Weekly News Roundup: Standing up for Clean Water and more!
For years, it has been unclear which streams and wetlands are protected under the Clean Water Act. This April, the Environmental Protection Agency and the U.S. Army Corps of Engineers released a proposal that would clarify which streams and wetlands would be protected under the act. These protections are essential for wildlife like black bears and great blue herons. The proposal’s open comment period will be coming to an end today, so be sure to speak on behalf of wildlife before it is too late!
In other news, over 130 Yellowstone buffalo were relocated to the Fort Peck Reservation! It has been another great win for bison conservation!
Take Action! Help protect great blue herons by sending a message of support for clean water to the Environmental Protection Agency!
What’s happening at the National Wildlife Federation this week?
Hunters and Anglers to the EPA: Protect Our Streams and Wetlands
November 13 – Hunters and anglers want the Environmental Protection Agency (EPA) and U.S. Army Corps of Engineers (the Corps) to take action to better protect America’s streams and wetlands. That’s the message in a new letter signed by 210 hunting, fishing and sporting groups from across the country.
“Increasingly, America’s wetlands are being bulldozed and the health of our rivers and streams is threatened,” said Jan Goldman-Carter, senior manager on wetlands and water for the National Wildlife Federation. “We need to restore these protections now, before it is too late.”
NWF praises forest watershed bill as investment in critical resource
November 12 – A bill introduced by Sen. Martin Heinrich of New Mexico would make much needed improvements to watersheds on our national forest lands and establish a framework for partnerships among diverse stakeholders.
Lew Carpenter, the National Wildlife Federation’s regional representative, said the Restoring America’s Watershed Act of 2014 would help protect watersheds vital to communities, fish, wildlife, recreation and agriculture.
US-China Climate Deal “A Significant Step Forward for America’s Wildlife”
November 12 – The Obama administration has announced a landmark agreement with China to cut carbon pollution. Collin O’Mara, president and chief executive officer of the National Wildlife Federation, said today:
“We must continue to help our wildlife and communities cope with the climate impacts that we’re already seeing, but adaptation alone simply dooms future generations to shrinking habitats, more extreme storms, and greater sea level rise. We must lead the world in cutting industrial carbon pollution and today’s agreement is important progress.”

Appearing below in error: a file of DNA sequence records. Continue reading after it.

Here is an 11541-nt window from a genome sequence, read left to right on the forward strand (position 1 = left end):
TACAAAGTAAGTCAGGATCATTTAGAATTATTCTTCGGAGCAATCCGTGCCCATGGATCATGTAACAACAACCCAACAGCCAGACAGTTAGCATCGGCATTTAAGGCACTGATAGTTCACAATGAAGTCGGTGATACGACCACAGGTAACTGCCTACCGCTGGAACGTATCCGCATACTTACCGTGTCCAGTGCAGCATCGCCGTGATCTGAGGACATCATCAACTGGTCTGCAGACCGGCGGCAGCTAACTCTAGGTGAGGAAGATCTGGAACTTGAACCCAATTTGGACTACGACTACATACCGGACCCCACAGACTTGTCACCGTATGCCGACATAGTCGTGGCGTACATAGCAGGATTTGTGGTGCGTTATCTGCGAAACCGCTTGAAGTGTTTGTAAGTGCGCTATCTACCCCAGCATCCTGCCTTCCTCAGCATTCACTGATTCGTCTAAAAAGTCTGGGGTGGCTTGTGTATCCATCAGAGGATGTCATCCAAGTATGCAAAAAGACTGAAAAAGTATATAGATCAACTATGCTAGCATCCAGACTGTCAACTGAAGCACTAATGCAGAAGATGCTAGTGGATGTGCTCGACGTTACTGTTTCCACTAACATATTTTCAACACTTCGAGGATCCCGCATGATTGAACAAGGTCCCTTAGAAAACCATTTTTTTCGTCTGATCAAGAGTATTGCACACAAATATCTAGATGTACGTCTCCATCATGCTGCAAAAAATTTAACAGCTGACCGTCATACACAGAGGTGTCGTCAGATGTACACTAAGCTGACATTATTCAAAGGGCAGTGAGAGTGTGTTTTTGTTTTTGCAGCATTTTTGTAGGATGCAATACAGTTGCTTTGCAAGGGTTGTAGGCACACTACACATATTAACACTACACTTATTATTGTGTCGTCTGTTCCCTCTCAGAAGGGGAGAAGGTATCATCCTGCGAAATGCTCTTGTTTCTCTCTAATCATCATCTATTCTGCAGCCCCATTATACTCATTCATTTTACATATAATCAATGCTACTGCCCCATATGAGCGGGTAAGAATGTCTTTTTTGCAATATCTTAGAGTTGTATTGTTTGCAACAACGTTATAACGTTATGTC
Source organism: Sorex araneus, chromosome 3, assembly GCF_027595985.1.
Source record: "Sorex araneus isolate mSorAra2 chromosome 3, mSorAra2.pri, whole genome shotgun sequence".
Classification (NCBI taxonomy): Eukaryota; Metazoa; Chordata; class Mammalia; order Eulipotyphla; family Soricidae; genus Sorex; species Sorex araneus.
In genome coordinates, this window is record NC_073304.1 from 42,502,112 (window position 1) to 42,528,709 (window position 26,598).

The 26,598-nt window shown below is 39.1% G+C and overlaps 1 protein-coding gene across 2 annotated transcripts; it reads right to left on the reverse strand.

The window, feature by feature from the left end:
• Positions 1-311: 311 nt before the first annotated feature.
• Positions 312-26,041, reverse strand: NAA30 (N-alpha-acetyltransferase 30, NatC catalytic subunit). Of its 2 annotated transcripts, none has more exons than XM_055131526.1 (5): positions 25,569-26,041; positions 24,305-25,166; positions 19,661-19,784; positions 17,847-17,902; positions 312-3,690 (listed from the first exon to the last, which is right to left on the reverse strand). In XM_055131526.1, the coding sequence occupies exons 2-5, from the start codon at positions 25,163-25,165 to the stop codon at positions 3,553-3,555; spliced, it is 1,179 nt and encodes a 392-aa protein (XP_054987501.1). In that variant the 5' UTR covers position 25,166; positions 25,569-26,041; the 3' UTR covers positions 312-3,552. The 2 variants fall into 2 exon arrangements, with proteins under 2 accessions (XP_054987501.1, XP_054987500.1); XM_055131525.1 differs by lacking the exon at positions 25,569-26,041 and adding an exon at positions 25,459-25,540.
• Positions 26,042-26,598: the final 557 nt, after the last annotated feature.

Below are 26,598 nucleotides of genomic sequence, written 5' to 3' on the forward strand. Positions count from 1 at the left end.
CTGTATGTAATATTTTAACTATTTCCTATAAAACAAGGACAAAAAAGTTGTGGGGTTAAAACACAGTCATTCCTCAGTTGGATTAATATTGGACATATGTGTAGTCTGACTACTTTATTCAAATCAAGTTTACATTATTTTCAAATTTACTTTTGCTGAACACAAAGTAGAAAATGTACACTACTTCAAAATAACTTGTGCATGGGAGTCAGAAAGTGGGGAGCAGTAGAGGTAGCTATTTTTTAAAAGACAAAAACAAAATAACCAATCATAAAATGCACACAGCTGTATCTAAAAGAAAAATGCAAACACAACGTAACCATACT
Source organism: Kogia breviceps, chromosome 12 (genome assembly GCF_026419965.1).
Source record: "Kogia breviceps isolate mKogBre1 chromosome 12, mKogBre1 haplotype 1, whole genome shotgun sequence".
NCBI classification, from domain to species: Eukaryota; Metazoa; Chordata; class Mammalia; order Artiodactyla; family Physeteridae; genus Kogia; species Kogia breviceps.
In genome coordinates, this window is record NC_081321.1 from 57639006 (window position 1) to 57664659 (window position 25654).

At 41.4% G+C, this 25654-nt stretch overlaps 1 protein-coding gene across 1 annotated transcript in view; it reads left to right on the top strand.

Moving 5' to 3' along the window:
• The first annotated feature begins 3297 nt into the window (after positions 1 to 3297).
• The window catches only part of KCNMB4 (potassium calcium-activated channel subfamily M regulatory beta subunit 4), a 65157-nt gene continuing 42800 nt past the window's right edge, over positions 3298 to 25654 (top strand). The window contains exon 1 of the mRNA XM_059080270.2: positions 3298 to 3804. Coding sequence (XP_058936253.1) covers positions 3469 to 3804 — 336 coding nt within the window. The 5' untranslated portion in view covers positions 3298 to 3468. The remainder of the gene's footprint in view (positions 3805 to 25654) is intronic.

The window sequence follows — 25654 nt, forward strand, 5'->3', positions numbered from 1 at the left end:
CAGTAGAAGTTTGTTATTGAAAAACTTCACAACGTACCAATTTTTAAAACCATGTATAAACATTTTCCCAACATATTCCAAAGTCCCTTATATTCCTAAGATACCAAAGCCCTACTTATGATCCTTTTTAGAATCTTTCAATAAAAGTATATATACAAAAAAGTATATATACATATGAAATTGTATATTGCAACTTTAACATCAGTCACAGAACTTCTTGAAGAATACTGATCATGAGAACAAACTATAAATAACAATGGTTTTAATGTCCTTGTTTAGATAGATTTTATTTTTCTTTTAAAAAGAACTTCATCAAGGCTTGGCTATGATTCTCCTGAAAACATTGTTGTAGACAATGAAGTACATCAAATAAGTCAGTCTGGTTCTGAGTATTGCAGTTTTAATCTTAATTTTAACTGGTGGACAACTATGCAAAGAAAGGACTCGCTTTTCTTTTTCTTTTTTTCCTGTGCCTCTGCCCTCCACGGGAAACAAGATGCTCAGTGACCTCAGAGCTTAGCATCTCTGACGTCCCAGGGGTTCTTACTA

NWF in the News:
Delaware Online: O’Mara returns to plug the ‘Delaware Way’
“Former state environmental chief Collin O’Mara brought his new bosses at the National Wildlife Federation to Delaware Friday to show how state, local and community groups work together to preserve and protect the environment.”
Another reminder from National Wildlife Federation naturalist David Mizejewski that the zombie apocalypse would be an effortless breeze for mankind, thanks to animals just ripping them right up for us: “These intelligent canids would quickly learn that they could take down zombies one by one, especially the eastern populations of coyote, which are larger and bolder due to past interbreeding with wolves and domestic dogs.”
“We met with State Department, just finding out the facts. We wanted to get their explanation. We sent some strongly worded letters to Secretary Kerry about it,” said Jim Murphy, senior counsel for the National Wildlife Federation in Vermont.
WindCheck Magazine: Northeast Offshore Wind Power to Launch America’s Next Energy Chapter
“The National Wildlife Federation strongly supports offshore wind power development that protects wildlife and their habitats throughout every stage of siting, construction, and operation.”
Marin Independent Journal: Climate Chaos in the garden
“According to the National Wildlife Federation, birds are altering their ranges to cope with warming climates. Many bird species have already shifted their ranges north or up mountain slopes. Some local birds may find new species in their neighborhood competing for resources. You may see some new feathered friends in your yard.”
“Jessia Koelsch, the National Wildlife Federation’s Florida Policy Specialist–Gulf Restoration Campaign in Pensacola, said some of the requests are consistent with what should be funded from oil spill funds as they have a nexus back to improving water quality in the Gulf of Mexico, such as seagrass and oyster bed restoration projects. But, she said, some of the other economic development projects are not the type that should be funded with oil spill settlement funds.”